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Massachusetts Court Rules That Facebook Posting of New Job Does Not Violate Non-Competition Covenant

Posted in Non-Compete Enforceability, Practice & Procedure, Restrictive Covenants, Trade Secrets

A hair salon’s motion for entry of a preliminary injunction against a stylist was denied even though she had signed non-competition, non-solicitation and confidentiality agreements with the salon, and immediately after leaving her prior employment she was employed by a nearby competitor, a fact noted on her Facebook page. Invidia LLC v Difonzo, Case No. MICV20123798H (Middlesex [Mass.] County Super. Court, Oct. 22, 2012).

The stylist, DiFonzo, worked at the Invidia salon for two years. At the outset of her employment, she signed a non-competition covenant that had two-year and ten-mile restrictions. Invidia claimed that she brought no clients of her own, and it stated that it gave her “education and training” which were “unprecedented in the salon industry.” When she resigned from Invidia, she immediately commenced employment by its competitor less than two miles away. Information concerning her new position was posted on her Facebook page. Although Invidia said her departure precipitated an “unprecedented . . . wave of no-shows, cancellations or non responses,” the salon could not demonstrate that she was responsible.

After Invidia’s attorney threatened to sue both DiFonzo and the competitor, she was laid off. In a conversation with the competitor’s owner, Invidia’s majority owner, Patzleiner, allegedly stated that Invidia simply “intended to send a message” to its employees and “did not care” whether DiFonzo solicited Invidia’s customers.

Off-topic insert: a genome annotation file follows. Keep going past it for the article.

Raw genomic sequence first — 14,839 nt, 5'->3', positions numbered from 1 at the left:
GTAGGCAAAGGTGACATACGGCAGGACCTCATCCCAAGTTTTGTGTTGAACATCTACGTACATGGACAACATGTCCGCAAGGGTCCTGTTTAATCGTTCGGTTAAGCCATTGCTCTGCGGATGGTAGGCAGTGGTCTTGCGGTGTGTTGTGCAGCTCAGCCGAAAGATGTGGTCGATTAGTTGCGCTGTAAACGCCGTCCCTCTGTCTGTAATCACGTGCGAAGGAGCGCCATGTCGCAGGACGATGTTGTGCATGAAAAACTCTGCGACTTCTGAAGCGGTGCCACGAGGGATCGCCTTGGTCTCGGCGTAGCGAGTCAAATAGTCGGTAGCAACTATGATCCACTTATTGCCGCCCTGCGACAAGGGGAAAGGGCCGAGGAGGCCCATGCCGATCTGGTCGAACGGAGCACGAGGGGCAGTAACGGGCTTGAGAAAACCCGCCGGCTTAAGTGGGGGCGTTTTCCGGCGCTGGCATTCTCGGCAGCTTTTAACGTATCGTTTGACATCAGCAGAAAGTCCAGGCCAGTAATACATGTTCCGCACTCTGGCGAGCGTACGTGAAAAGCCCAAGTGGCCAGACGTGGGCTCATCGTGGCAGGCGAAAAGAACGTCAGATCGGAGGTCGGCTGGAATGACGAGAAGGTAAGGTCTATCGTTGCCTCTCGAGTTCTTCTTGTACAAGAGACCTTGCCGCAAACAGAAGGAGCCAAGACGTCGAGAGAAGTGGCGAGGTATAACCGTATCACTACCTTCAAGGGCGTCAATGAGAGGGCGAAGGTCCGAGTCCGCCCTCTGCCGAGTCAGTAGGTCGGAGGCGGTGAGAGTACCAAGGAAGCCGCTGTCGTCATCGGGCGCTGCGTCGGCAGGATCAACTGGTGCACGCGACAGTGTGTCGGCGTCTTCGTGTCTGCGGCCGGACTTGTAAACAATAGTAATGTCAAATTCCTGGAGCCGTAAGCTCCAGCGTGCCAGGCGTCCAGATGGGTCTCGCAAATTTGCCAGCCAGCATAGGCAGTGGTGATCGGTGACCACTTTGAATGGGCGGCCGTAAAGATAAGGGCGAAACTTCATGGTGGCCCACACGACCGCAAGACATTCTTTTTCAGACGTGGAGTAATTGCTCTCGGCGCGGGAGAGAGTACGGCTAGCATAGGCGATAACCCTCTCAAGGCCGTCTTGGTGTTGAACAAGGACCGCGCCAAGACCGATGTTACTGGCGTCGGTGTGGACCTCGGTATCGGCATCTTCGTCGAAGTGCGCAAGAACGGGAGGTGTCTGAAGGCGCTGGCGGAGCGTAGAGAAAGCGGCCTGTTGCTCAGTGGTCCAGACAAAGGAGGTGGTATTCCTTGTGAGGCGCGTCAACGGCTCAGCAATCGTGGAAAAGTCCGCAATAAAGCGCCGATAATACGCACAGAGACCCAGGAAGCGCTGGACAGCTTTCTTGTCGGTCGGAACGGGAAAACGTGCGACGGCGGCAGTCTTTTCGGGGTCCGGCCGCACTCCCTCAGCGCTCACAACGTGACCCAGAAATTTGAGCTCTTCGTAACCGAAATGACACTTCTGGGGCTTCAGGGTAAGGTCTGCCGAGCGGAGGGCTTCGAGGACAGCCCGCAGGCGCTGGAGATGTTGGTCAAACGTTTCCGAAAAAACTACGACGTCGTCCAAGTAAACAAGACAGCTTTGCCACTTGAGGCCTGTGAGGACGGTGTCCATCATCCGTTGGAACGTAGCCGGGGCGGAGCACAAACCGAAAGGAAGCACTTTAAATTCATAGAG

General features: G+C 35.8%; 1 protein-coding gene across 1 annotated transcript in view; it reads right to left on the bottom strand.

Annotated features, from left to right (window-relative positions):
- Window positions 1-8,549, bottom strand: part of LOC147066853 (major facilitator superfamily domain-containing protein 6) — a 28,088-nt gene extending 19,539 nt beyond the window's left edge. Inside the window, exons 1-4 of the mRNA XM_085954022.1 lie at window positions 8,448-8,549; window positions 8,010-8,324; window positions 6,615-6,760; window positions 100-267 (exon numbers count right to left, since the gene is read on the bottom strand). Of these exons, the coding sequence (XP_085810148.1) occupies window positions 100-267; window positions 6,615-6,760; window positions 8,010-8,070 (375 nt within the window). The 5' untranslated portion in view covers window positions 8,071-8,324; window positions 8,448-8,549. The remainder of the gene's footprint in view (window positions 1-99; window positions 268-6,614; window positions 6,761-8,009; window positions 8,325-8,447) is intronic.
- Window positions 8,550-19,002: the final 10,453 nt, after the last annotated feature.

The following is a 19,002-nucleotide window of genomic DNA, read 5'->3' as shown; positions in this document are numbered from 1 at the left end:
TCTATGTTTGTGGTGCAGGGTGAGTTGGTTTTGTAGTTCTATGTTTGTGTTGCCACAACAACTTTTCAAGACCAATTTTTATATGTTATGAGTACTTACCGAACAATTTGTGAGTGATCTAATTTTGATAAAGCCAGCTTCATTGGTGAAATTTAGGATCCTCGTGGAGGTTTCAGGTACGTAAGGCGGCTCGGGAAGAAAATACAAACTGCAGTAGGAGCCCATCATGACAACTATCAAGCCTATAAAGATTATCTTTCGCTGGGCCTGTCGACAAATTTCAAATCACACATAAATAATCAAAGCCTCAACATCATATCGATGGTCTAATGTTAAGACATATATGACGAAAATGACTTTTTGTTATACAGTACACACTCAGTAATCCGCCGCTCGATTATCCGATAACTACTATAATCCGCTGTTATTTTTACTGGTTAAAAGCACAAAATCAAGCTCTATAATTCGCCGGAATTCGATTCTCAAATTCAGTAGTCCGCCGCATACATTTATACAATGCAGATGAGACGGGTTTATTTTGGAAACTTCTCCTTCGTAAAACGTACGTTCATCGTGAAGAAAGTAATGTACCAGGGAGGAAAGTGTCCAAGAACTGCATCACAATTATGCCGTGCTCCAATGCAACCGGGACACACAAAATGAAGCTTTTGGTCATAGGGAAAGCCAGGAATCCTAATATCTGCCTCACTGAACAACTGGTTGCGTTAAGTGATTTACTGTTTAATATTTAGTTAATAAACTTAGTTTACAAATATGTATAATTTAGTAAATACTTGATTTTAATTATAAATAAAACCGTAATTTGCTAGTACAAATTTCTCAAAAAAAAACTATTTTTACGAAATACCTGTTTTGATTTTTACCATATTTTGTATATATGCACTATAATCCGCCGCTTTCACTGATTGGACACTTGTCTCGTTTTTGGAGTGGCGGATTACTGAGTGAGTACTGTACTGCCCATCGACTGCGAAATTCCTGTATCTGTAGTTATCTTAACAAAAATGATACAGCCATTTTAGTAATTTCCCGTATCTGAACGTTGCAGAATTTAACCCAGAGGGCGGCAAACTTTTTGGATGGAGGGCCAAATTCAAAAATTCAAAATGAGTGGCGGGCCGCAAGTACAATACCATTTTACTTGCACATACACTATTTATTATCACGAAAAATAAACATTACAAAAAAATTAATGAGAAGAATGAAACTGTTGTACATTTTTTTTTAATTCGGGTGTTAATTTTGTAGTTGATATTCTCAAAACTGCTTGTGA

The Superior Court of Middlesex (Massachusetts) County declined to determine immediately whether the two-year and ten-mile restrictions were too broad to be enforceable. Rather, the court concluded that since Invidia demonstrated its ability to calculate with reasonable certainty the monetary loss it would sustain for each client DiFonzo takes, money damages should suffice to compensate Invidia if it prevails at trial. There was no evidence that DiFonzo breached her confidentiality covenant or solicited any Invidia customers. A few contacted her but, according to the court, “So long as they reached out to [her] and not vice versa, there is no violation of the non-solicitation provision.” Thus, even though Invidia was likely to succeed in proving that DiFonzo breached the non-competition covenant and that she may have the opportunity to compete in the future, the court denied Invidia’s motion for a preliminary injunction.

This decision stands for the proposition that a non-solicitation covenant is not violated by a Facebook post that merely informs readers of the ex-employee’s subsequent employment. Also, the ruling illustrates difficulties an employer faces in demonstrating immediately after an employee quits that the ex-employee’s conduct will inflict an irreparable injury. Invidia asserted, understandably, that it had good reasons not to interview its clients and bring DiFonzo’s departure to their attention. Yet, without evidence that she solicited them or used confidential information, Invidia could not show that the harm it faced absent an injunction outweighed the harm to her if she was rendered unemployable for an extended period.